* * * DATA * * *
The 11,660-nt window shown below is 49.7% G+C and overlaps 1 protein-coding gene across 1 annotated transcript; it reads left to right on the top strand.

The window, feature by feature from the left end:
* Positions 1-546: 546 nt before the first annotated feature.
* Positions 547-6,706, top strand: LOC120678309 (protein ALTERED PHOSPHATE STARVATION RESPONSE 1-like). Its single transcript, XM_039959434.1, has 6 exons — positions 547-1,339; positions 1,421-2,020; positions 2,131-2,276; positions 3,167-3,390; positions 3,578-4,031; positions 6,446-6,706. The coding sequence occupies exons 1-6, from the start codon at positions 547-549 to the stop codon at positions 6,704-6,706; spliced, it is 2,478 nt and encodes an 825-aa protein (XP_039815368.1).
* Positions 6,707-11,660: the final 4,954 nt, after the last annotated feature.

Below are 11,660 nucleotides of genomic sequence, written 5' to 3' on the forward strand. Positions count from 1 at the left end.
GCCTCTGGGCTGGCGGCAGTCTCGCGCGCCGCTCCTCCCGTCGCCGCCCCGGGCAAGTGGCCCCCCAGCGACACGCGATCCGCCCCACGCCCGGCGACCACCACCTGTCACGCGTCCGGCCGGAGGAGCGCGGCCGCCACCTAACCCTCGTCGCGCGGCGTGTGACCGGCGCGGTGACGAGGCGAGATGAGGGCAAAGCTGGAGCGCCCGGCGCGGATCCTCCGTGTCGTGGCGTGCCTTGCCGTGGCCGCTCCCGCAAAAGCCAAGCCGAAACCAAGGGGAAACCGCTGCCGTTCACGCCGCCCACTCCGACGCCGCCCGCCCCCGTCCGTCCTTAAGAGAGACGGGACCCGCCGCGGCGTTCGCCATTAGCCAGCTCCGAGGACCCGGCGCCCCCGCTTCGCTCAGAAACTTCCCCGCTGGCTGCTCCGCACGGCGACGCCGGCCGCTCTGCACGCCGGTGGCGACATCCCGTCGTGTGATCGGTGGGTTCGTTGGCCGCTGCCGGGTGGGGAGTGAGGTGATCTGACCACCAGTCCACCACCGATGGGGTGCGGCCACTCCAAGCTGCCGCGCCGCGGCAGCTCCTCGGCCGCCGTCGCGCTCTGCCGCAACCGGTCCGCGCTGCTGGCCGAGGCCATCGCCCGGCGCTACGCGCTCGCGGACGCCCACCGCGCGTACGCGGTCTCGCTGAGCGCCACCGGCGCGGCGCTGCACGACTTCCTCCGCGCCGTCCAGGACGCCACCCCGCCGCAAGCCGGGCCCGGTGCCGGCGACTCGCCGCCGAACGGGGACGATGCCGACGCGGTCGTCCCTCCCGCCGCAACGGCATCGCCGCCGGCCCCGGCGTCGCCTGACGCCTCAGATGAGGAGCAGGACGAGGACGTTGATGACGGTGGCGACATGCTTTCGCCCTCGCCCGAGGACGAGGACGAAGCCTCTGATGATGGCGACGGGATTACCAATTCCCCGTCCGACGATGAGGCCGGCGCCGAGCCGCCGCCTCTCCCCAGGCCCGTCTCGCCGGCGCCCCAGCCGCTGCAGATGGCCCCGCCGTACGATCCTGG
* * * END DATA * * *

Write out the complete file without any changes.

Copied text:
The 11,660-nt window shown below is 49.7% G+C and overlaps 1 protein-coding gene across 1 annotated transcript; it reads left to right on the top strand.

The window, feature by feature from the left end:
* Positions 1-546: 546 nt before the first annotated feature.
* Positions 547-6,706, top strand: LOC120678309 (protein ALTERED PHOSPHATE STARVATION RESPONSE 1-like). Its single transcript, XM_039959434.1, has 6 exons — positions 547-1,339; positions 1,421-2,020; positions 2,131-2,276; positions 3,167-3,390; positions 3,578-4,031; positions 6,446-6,706. The coding sequence occupies exons 1-6, from the start codon at positions 547-549 to the stop codon at positions 6,704-6,706; spliced, it is 2,478 nt and encodes an 825-aa protein (XP_039815368.1).
* Positions 6,707-11,660: the final 4,954 nt, after the last annotated feature.

Below are 11,660 nucleotides of genomic sequence, written 5' to 3' on the forward strand. Positions count from 1 at the left end.
GCCTCTGGGCTGGCGGCAGTCTCGCGCGCCGCTCCTCCCGTCGCCGCCCCGGGCAAGTGGCCCCCCAGCGACACGCGATCCGCCCCACGCCCGGCGACCACCACCTGTCACGCGTCCGGCCGGAGGAGCGCGGCCGCCACCTAACCCTCGTCGCGCGGCGTGTGACCGGCGCGGTGACGAGGCGAGATGAGGGCAAAGCTGGAGCGCCCGGCGCGGATCCTCCGTGTCGTGGCGTGCCTTGCCGTGGCCGCTCCCGCAAAAGCCAAGCCGAAACCAAGGGGAAACCGCTGCCGTTCACGCCGCCCACTCCGACGCCGCCCGCCCCCGTCCGTCCTTAAGAGAGACGGGACCCGCCGCGGCGTTCGCCATTAGCCAGCTCCGAGGACCCGGCGCCCCCGCTTCGCTCAGAAACTTCCCCGCTGGCTGCTCCGCACGGCGACGCCGGCCGCTCTGCACGCCGGTGGCGACATCCCGTCGTGTGATCGGTGGGTTCGTTGGCCGCTGCCGGGTGGGGAGTGAGGTGATCTGACCACCAGTCCACCACCGATGGGGTGCGGCCACTCCAAGCTGCCGCGCCGCGGCAGCTCCTCGGCCGCCGTCGCGCTCTGCCGCAACCGGTCCGCGCTGCTGGCCGAGGCCATCGCCCGGCGCTACGCGCTCGCGGACGCCCACCGCGCGTACGCGGTCTCGCTGAGCGCCACCGGCGCGGCGCTGCACGACTTCCTCCGCGCCGTCCAGGACGCCACCCCGCCGCAAGCCGGGCCCGGTGCCGGCGACTCGCCGCCGAACGGGGACGATGCCGACGCGGTCGTCCCTCCCGCCGCAACGGCATCGCCGCCGGCCCCGGCGTCGCCTGACGCCTCAGATGAGGAGCAGGACGAGGACGTTGATGACGGTGGCGACATGCTTTCGCCCTCGCCCGAGGACGAGGACGAAGCCTCTGATGATGGCGACGGGATTACCAATTCCCCGTCCGACGATGAGGCCGGCGCCGAGCCGCCGCCTCTCCCCAGGCCCGTCTCGCCGGCGCCCCAGCCGCTGCAGATGGCCCCGCCGTACGATCCTGG